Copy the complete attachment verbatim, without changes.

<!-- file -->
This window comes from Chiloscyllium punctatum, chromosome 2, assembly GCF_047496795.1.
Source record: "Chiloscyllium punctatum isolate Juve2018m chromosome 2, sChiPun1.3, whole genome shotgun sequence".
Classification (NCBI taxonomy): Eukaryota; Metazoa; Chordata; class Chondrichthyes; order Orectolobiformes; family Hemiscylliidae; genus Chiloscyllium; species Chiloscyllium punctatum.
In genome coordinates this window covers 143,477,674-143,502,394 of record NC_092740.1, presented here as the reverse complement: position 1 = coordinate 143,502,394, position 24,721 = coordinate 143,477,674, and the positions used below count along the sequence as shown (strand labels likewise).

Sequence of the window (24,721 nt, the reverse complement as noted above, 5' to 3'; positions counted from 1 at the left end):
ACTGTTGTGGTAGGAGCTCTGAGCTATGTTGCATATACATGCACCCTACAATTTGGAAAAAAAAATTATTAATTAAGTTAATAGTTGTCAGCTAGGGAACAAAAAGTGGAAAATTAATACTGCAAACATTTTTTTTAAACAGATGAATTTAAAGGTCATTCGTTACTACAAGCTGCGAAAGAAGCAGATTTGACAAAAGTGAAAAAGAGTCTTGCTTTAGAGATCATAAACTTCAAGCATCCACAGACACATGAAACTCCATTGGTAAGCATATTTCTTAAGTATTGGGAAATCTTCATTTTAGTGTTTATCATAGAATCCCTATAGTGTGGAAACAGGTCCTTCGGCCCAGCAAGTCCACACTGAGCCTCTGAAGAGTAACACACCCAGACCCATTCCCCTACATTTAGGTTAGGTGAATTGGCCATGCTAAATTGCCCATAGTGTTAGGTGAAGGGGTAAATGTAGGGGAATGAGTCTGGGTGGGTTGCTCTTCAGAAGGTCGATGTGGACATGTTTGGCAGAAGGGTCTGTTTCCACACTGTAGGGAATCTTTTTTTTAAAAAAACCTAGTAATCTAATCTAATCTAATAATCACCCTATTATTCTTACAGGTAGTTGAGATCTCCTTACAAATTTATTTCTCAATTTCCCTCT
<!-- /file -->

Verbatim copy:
This window comes from Chiloscyllium punctatum, chromosome 2, assembly GCF_047496795.1.
Source record: "Chiloscyllium punctatum isolate Juve2018m chromosome 2, sChiPun1.3, whole genome shotgun sequence".
Classification (NCBI taxonomy): Eukaryota; Metazoa; Chordata; class Chondrichthyes; order Orectolobiformes; family Hemiscylliidae; genus Chiloscyllium; species Chiloscyllium punctatum.
In genome coordinates this window covers 143,477,674-143,502,394 of record NC_092740.1, presented here as the reverse complement: position 1 = coordinate 143,502,394, position 24,721 = coordinate 143,477,674, and the positions used below count along the sequence as shown (strand labels likewise).

Sequence of the window (24,721 nt, the reverse complement as noted above, 5' to 3'; positions counted from 1 at the left end):
ACTGTTGTGGTAGGAGCTCTGAGCTATGTTGCATATACATGCACCCTACAATTTGGAAAAAAAAATTATTAATTAAGTTAATAGTTGTCAGCTAGGGAACAAAAAGTGGAAAATTAATACTGCAAACATTTTTTTTAAACAGATGAATTTAAAGGTCATTCGTTACTACAAGCTGCGAAAGAAGCAGATTTGACAAAAGTGAAAAAGAGTCTTGCTTTAGAGATCATAAACTTCAAGCATCCACAGACACATGAAACTCCATTGGTAAGCATATTTCTTAAGTATTGGGAAATCTTCATTTTAGTGTTTATCATAGAATCCCTATAGTGTGGAAACAGGTCCTTCGGCCCAGCAAGTCCACACTGAGCCTCTGAAGAGTAACACACCCAGACCCATTCCCCTACATTTAGGTTAGGTGAATTGGCCATGCTAAATTGCCCATAGTGTTAGGTGAAGGGGTAAATGTAGGGGAATGAGTCTGGGTGGGTTGCTCTTCAGAAGGTCGATGTGGACATGTTTGGCAGAAGGGTCTGTTTCCACACTGTAGGGAATCTTTTTTTTAAAAAAACCTAGTAATCTAATCTAATCTAATAATCACCCTATTATTCTTACAGGTAGTTGAGATCTCCTTACAAATTTATTTCTCAATTTCCCTCT